ABC, ESPN Join Fox, Turner in Nascar Television Deal
Walt Disney Co.'s ABC and ESPN bought the television rights to the second half of Nascar's Nextel Cup season, joining units from News Corp. (NWSA) and Time Warner Inc. in a $4.5 billion package to carry a sport with U.S. audiences second only to the National Football League.
ABC and ESPN will replace General Electric Co. (GE)'s NBC under new eight-year agreements beginning in 2007, while Fox and Turner Sports agreed to continue airing the stock car races through 2014.
Under the new agreements, average annual rights fees will increase 40 percent to $560 million a year, according to a news release from International Speedway Corp. (ISCA), the race-track operator controlled by Nascar's founding France family.
``This is further proof that Nascar is much more than a regional sport,'' Fox Sports President Ed Goren said in an interview.
ESPN and ABC get the rights to the final 17 Nextel Cup stock car races each season. The final 10 races that comprise the Chase for the Nextel Cup, which determines the series' champion, will be broadcast on ABC. Nascar's second-tier Busch Series will be shown on ABC, ESPN and ESPN2.
``Nascar's Chase for the Cup is an absolute crown jewel in the sports world, and a major asset for our company overall, and ABC Sports in particular,'' George Bodenheimer, president of Disney's two sports units, said on a conference call.
Fox will show the first 13 races every year, including the circuit's most popular event, the Daytona 500. Fox and NBC had alternated showing the Daytona 500 under the previous agreement.
Turner's TNT network will show six races in June and July.
The NFL's contracts with NBC, Fox, CBS and ESPN from 2006-11 are worth $3 billion per year; the National Basketball Association's contract with ABC, ESPN and TNT is worth $766.5 million a year through 2007-08; and Major League Baseball's new agreement with ESPN is for $296 million a year through 2013. Baseball's agreement with Fox, which expires after 2006, is worth $416.7 million a year.
Nascar's current deals are four times the previous contracts with ABC, ESPN, Viacom Inc.'s CBS and Turner's TBS.
``The escalation of sports rights continues to be alarming, but it's clear the conglomerates that own networks wouldn't spend that much if they didn't foresee profits as a whole,'' former ABC Sports executive Jim Spence said.
This is the fourth time NBC has let a sport go. In 1998, it lost NFL rights to CBS. It walked away from its portion of the baseball contract in 2000, refusing to match a bid from Fox, and left the NBA to ABC, ESPN and Turner Sports in 2002.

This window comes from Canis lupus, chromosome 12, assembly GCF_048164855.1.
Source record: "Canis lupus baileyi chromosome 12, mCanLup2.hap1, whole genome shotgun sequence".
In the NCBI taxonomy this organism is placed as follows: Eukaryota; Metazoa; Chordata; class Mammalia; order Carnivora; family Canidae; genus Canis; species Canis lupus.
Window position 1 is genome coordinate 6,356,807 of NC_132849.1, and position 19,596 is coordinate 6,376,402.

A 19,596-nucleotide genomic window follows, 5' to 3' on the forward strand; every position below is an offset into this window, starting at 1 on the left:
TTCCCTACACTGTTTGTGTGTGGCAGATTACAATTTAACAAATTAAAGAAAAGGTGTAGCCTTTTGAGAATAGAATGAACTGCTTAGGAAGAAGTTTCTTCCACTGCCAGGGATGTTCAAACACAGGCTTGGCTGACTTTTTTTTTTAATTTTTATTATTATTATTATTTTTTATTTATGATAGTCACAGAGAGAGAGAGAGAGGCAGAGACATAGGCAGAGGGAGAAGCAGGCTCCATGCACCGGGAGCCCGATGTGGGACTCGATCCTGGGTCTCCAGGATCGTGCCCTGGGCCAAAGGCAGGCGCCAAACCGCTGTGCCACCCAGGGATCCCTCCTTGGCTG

``We congratulate Nascar, and are looking forward to the Daytona 500 in the middle of this February's Olympics,'' NBC Sports spokesman Mike McCarley said in a telephone interview. NBC holds U.S. television rights to the Olympics through 2012.
Marc Ganis, president of Chicago-based Sportscorp Ltd., said in a telephone interview that NBC has become increasingly cost-conscious with sports.
``This is another example of NBC's focus on bottom-line results in their sports programming,'' Ganis said.
Nascar ratings rose 3 1/2 percent to 5.8 in this season, while the season-opening Daytona 500 drew 10.9 percent of viewers on Fox this year, tying the 2002 race for the best rating ever. The Chase for the Nextel Cup, a 10-race series that determines the champion, averaged a 4.7 rating this year, 2 percent higher than 2004.
NFL ratings for 2004 were the only national regular-season network viewer numbers higher than Nascar's 5.6 last year, at 9.2 percent of U.S. television homes. There are four weeks left in this year's NFL season.
The Nextel Cup, Nascar's top series, has races in each of the top 10 U.S. media markets except New York. Since 1997, Nascar has added races in Los Angeles, Chicago, Dallas, Miami, Las Vegas and San Francisco.
Nascar received a boost six years ago by convincing track owners to relinquish the right to negotiate their own television contracts in favor of one for the series.
That brought a six-year, $1.2 billion deal with NBC and Turner, and an eight-year, $1.6 billion agreement with Fox, which included two option years. Those deals also made it easier for fans to find televised Nascar events week to week.
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